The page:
It's taken two years to state clearly, but the report is out: universal free tertiary education will not be feasible in the foreseeable future, and different funding models should be adopted to ensure access for all deserving students.
This is according to the Heher commission's recommendations published by City Press on Sunday. The long-awaited report recommends a multi-layered approach, with the following being the main considerations:
- A "cost-sharing model", in terms of which the government commits to spending a fixed 1% of the gross domestic product (GDP) to subsidise universities, with students paying fees according to a "fair and affordable" structure regulated by the Council on Higher Education.
- An "income-contingent loan" (ICL) system, in terms of which students would repay their debt based on their post-qualification salaries. This would, in effect, replace the National Student Financial Aid Scheme (Nsfas).
- The total scrapping of registration fees – a long-term bone of contention that fuels protests at the beginning of each year.
- A "fee-free" structure for Technical Vocational Education and Training (TVET) college students, who tend to come from poorer backgrounds, with 100% funding coming from the department of higher education and training.
- The introduction of a stipend for TVET students.
- Ring-fencing R50bn from the surplus in the Unemployment Insurance Fund for infrastructure spending on the TVET sector, which looks after vocational and training colleges.
- Increasing the government subsidy for the university sector to 1% of GDP.
- Channelling unclaimed pension benefits into the university sector to stabilise the ICL system.
- The establishment of an education fund for companies, individuals and international aid organisations to donate money towards higher education.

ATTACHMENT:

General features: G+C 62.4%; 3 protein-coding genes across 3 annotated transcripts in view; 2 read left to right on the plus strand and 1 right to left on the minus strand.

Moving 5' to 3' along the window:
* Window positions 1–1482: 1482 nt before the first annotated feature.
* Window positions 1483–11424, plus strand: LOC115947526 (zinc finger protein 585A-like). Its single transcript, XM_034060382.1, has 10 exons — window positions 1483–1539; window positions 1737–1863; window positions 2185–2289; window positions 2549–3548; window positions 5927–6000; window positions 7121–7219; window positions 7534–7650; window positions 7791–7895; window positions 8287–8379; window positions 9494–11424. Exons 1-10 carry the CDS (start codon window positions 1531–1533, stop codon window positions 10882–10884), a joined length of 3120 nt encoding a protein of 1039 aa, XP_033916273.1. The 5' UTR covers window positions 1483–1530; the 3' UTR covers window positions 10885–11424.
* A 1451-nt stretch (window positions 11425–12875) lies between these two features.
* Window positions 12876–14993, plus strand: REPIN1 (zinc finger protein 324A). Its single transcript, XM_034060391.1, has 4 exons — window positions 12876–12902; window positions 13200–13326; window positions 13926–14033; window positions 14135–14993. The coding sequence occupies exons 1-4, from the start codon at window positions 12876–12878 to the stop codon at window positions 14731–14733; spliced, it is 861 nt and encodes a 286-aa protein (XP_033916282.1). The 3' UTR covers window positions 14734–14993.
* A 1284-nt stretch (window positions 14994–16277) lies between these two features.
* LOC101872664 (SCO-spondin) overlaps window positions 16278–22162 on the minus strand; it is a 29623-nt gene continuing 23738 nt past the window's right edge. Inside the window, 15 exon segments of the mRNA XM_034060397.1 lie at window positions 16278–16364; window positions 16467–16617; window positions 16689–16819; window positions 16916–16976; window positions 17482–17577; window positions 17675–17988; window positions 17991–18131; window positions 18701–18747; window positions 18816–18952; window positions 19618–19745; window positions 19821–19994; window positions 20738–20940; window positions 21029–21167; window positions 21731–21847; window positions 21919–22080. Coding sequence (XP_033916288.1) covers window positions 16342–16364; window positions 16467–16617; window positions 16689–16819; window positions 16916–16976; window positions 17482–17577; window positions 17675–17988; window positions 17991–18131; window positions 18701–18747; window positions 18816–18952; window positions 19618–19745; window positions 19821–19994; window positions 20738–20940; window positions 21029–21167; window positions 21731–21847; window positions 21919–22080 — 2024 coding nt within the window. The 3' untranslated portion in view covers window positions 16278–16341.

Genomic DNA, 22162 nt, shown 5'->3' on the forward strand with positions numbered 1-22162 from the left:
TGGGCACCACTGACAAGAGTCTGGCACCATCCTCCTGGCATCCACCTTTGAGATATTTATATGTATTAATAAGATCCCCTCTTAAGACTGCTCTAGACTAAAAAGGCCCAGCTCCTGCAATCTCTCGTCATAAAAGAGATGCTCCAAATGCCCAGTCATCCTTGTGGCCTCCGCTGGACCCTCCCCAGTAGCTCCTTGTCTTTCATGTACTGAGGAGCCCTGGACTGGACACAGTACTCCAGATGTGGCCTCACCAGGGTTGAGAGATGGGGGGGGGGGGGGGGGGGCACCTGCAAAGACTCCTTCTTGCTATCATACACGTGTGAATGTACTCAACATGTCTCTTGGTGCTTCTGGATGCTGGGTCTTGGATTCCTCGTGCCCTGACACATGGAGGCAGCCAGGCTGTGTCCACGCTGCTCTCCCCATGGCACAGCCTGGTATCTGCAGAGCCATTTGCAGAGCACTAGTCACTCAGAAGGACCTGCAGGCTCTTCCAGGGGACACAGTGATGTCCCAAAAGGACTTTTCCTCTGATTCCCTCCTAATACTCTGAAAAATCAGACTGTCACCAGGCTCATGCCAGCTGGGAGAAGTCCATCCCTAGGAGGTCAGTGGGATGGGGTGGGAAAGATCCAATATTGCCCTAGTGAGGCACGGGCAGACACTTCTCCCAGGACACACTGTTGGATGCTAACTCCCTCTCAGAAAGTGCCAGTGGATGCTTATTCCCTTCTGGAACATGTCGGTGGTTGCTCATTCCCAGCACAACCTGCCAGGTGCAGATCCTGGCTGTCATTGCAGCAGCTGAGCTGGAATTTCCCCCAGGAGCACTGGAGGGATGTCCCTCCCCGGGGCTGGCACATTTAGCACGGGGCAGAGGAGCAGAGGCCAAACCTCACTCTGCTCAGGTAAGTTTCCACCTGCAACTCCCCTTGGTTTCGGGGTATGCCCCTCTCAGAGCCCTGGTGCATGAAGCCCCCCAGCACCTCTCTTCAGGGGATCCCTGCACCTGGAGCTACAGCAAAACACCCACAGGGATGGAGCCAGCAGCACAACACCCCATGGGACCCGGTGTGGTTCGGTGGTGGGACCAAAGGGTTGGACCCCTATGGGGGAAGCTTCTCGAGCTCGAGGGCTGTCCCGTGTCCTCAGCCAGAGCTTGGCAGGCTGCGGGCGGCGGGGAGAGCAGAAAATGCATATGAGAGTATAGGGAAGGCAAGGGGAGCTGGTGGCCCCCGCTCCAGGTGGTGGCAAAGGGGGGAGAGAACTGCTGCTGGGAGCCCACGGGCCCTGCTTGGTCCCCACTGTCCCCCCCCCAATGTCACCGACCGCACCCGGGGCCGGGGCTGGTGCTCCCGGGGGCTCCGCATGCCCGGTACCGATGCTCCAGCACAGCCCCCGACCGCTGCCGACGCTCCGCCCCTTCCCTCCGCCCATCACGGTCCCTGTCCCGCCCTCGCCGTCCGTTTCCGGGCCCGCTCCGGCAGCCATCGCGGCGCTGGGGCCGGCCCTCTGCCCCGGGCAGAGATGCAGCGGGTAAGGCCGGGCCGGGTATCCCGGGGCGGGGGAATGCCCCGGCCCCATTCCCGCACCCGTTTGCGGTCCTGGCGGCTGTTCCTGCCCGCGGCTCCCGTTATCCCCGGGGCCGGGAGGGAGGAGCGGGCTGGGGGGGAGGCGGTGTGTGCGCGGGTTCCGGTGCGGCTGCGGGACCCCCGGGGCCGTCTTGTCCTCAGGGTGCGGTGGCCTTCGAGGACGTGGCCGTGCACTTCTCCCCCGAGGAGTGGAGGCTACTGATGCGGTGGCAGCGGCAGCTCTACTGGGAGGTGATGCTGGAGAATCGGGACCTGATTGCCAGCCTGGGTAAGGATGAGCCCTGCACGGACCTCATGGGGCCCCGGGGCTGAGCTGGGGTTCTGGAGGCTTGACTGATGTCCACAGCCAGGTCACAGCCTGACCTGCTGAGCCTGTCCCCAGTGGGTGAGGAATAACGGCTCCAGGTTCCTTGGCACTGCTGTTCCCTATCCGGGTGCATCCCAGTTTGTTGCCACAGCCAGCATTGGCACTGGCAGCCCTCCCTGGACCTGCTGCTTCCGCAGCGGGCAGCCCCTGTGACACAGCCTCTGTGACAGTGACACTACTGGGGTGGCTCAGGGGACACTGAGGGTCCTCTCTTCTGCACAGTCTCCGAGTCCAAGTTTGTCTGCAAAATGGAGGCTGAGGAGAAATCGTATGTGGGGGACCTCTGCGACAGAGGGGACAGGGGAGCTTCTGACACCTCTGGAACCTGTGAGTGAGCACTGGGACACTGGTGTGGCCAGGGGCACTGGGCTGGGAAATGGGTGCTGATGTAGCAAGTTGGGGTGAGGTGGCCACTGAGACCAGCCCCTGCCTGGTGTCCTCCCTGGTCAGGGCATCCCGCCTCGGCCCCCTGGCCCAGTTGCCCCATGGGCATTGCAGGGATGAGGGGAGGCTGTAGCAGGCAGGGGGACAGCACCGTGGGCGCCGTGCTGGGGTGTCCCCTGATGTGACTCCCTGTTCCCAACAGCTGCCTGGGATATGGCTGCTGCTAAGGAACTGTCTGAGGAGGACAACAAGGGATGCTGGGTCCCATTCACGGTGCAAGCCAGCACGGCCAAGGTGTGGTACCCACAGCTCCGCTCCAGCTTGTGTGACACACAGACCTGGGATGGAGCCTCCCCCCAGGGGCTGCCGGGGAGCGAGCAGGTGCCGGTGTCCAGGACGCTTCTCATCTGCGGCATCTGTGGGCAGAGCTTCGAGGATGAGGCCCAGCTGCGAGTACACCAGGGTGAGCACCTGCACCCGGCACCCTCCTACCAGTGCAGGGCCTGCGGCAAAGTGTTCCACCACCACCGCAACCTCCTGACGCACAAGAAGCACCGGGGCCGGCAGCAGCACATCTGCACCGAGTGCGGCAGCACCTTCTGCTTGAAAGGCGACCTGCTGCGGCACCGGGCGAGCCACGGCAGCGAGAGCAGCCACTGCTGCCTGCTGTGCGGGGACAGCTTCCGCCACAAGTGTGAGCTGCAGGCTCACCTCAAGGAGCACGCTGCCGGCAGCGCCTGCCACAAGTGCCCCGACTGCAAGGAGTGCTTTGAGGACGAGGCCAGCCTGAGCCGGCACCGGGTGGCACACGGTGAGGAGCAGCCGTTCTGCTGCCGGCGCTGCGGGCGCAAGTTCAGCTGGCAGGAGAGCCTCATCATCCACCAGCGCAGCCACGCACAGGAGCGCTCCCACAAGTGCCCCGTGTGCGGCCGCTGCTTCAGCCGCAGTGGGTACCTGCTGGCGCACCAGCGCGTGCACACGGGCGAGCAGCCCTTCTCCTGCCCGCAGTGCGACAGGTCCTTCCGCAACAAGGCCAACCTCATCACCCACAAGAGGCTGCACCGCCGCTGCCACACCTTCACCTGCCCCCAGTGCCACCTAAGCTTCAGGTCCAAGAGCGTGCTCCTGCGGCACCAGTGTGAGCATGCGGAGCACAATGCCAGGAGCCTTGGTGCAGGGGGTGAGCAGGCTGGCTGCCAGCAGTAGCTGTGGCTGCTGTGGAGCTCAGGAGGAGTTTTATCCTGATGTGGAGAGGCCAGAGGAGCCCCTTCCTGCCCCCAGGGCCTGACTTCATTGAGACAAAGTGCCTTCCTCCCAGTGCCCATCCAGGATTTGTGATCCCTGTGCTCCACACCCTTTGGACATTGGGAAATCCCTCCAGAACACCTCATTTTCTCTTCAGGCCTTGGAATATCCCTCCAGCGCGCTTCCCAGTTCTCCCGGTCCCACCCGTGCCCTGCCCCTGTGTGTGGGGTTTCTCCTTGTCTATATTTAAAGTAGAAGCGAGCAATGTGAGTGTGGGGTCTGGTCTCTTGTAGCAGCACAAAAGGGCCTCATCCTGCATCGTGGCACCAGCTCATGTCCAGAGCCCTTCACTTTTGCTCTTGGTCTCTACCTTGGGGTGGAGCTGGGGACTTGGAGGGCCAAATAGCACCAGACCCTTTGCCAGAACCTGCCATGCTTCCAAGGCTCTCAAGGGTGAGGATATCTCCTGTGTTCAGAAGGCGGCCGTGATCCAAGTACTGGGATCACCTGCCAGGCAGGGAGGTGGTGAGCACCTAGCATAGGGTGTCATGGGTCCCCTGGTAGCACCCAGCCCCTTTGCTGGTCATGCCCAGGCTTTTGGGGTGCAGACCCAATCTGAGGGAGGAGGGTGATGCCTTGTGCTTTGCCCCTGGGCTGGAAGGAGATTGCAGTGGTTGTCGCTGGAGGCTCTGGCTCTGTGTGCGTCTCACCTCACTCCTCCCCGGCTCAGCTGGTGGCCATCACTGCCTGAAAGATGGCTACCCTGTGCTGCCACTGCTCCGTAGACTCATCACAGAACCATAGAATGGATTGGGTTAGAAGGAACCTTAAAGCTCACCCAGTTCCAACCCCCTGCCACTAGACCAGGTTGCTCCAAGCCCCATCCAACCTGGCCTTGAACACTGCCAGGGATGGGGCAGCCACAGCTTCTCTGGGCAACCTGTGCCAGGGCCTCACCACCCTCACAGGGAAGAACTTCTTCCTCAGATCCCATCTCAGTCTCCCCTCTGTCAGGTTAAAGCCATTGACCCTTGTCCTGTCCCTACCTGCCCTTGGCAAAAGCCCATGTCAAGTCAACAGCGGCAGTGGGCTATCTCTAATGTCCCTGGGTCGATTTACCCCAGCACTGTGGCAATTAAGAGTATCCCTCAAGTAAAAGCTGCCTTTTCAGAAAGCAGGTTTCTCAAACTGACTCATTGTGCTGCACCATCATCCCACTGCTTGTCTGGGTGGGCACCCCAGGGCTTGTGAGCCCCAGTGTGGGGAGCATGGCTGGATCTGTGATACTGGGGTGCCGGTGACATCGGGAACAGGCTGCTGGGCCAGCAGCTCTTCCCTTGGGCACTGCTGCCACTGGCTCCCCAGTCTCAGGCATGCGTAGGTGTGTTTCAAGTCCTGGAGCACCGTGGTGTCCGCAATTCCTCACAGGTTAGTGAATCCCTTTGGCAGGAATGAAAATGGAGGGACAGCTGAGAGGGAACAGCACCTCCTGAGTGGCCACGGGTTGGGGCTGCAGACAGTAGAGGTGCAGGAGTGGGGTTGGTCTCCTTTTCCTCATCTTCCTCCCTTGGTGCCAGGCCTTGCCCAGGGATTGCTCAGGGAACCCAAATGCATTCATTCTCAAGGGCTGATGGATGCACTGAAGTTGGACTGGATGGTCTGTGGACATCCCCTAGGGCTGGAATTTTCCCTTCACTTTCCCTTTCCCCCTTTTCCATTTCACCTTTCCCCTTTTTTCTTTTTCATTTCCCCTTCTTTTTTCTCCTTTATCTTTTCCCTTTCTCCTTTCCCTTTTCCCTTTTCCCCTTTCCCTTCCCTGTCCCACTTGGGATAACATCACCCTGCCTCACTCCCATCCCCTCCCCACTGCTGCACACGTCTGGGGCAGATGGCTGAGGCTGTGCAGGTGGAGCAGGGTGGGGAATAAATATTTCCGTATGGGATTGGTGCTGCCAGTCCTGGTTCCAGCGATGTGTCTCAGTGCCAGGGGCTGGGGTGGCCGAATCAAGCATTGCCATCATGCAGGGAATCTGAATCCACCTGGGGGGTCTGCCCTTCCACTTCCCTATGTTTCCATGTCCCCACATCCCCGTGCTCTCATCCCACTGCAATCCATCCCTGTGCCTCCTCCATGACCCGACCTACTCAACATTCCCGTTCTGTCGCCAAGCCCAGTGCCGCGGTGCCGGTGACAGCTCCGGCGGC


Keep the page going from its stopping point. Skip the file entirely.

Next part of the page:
- That universities intensify their efforts to raise money from their alumni, as is the case in developed countries.
- That Sector Education and Training Authorities be streamlined and made efficient, and that savings be channelled to improving teaching and curriculum development at TVET colleges.
Though the report hasn't officially been released yet, South Africans had their say online about it's findings.
But nuclear is affordable ?— Kevin (@KevinSecular) October 29, 2017
Taking an African child to school is less than important than people's stomachs and pockets, a big 🖕 by Zuma & Co.— Solo Kojo Ndzumo (@PapaNdzumo) October 29, 2017
Read City Press' full investigation here.
The DA's Belinda Bozzoli said in a statement government needs to clear up the confusion. "The leak is bound to cause public confusion and concern. The commission's reported recommendation that a no-fee solution cannot be found was to be expected – and will itself be controversial in some student quarters."